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Monday, December 12, 2011

Inside Higher Ed: The Right of Scholars, Writers and Artists to Freedom of Thought and Expression

Essays of A.K. Ramanujan   
More intrigue involving a scholar's work ... And possible censorship.

A revered scholarly publisher, Oxford Press, who should know better, did finally come to the right decision RE very popular(but lately controversial) works by the late Indian scholar,  A.K. Ramanujan.

Details here by Scott Jaschik from INSIDE HIGHER ED:

About-Face by Oxford Press

Just weeks after hundreds of scholars blasted Oxford University Press for ending publication of certain works that have become controversial in India, the press announced that it would republish the works, and distribute them in India and elsewhere.

Oxford made the announcement Friday in an e-mail to the scholars who signed a letter to the press expressing their anger over what was viewed as caving in to right-wing Indian nationalists who were offended by some of the work of the late A.K. Ramanujan. The author, during a career largely spent at the University of Chicago, was considered one of the most influential scholars of Indian cultures and literatures. The scholars charged that the press -- by stopping distribution of Ramanujan's works -- was engaged in scholarly "self-abasement."

Immediately after the scholars sent the letter, Oxford played down the dispute and said that the various works of Ramanujan were out of circulation for economic reasons, withdrawn due to "minimal sales," not due to any pressure in India. While the press offered to meet with the concerned scholars, officials indicated that there was no need to change any publishing decision.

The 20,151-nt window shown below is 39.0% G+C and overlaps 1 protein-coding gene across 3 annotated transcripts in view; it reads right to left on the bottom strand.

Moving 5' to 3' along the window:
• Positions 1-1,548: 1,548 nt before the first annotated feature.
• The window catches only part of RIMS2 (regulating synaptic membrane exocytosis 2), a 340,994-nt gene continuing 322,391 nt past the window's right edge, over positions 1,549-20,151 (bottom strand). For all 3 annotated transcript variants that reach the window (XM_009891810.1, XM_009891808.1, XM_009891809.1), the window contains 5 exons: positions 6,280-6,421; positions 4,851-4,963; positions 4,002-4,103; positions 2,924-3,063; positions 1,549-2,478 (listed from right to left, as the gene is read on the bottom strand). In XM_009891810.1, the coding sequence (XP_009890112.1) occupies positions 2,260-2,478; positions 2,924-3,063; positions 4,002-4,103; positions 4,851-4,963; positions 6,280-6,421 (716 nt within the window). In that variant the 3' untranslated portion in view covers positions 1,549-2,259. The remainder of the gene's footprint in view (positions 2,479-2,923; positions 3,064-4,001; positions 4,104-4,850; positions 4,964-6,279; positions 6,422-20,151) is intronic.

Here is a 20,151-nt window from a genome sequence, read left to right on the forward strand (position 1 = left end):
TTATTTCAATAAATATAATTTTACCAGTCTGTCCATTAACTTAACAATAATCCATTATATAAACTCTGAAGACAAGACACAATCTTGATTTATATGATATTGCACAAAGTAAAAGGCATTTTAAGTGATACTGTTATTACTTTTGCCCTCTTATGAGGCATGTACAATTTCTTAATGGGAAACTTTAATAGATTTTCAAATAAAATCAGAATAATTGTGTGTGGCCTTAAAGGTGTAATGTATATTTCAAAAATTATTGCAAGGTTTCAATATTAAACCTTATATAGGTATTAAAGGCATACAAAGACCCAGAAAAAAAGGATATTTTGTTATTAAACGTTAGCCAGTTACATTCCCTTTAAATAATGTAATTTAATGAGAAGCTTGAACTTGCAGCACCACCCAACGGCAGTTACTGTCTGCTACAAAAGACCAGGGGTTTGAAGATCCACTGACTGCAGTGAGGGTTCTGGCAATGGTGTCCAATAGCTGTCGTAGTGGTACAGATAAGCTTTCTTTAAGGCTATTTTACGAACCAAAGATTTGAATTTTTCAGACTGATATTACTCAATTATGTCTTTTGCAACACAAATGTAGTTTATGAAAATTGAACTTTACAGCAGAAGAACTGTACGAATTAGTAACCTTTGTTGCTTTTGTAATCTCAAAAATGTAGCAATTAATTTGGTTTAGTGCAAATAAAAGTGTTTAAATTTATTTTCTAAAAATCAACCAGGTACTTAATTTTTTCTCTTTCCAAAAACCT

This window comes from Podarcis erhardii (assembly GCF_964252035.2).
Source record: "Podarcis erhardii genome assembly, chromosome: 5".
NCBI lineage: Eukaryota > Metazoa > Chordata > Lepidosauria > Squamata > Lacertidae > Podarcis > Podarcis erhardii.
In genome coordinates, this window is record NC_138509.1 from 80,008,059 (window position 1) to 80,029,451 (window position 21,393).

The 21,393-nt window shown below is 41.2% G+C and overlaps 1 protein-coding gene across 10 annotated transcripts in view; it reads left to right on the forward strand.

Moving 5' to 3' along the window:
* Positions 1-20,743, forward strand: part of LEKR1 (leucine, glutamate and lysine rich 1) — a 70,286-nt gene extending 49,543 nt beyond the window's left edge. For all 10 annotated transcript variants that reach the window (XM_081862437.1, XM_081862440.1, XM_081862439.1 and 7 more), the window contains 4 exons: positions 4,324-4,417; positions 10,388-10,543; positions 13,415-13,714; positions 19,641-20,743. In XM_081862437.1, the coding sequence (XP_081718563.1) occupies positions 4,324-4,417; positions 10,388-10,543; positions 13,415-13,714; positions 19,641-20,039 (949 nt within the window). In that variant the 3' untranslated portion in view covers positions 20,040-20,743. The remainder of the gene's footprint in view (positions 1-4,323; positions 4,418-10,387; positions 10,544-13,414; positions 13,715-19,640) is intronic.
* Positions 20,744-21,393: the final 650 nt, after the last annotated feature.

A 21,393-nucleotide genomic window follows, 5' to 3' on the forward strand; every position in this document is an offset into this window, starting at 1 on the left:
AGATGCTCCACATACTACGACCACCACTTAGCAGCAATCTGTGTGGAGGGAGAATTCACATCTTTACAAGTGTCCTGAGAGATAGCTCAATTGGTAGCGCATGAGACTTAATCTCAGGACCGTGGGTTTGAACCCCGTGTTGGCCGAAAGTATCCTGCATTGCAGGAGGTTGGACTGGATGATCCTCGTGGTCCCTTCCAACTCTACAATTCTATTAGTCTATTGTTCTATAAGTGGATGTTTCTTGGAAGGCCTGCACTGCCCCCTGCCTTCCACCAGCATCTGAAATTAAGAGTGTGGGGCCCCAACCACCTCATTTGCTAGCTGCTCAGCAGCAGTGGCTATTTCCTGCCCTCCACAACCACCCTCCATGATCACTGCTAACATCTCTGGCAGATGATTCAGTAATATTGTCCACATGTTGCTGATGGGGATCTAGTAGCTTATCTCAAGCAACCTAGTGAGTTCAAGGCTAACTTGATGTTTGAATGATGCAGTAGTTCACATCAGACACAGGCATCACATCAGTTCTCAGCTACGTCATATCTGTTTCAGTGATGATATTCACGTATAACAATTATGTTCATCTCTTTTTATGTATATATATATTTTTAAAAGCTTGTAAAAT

But on Friday, the press reversed course. Its letter to scholars said: "Given the current concern expressed by members of the scholarly community about the availability of The Collected Essays and Many Ramayanas we have taken the decision to reprint both titles immediately and make them available in India and beyond. We are also making Questioning Ramayanas available again. All three titles are available to order from the OUP India website and bookshops across India."

The Ramayana is a Sanskrit epic revered by many Hindus. An essay by Ramanujan -- "Three Hundred Ramayanas" -- has infuriated some in India for references to Rama, a Hindu god, that were not consistent with right-wing Hindu beliefs. That dispute led Delhi University in October to agree to stop teaching the essay -- a move that Salman Rushdie said amounted to "academic censorship." And the controversy then led a group of scholars worldwide to demand that Oxford either start publishing the books again, including in India, or to give up copyright over the books so that others could publish them.

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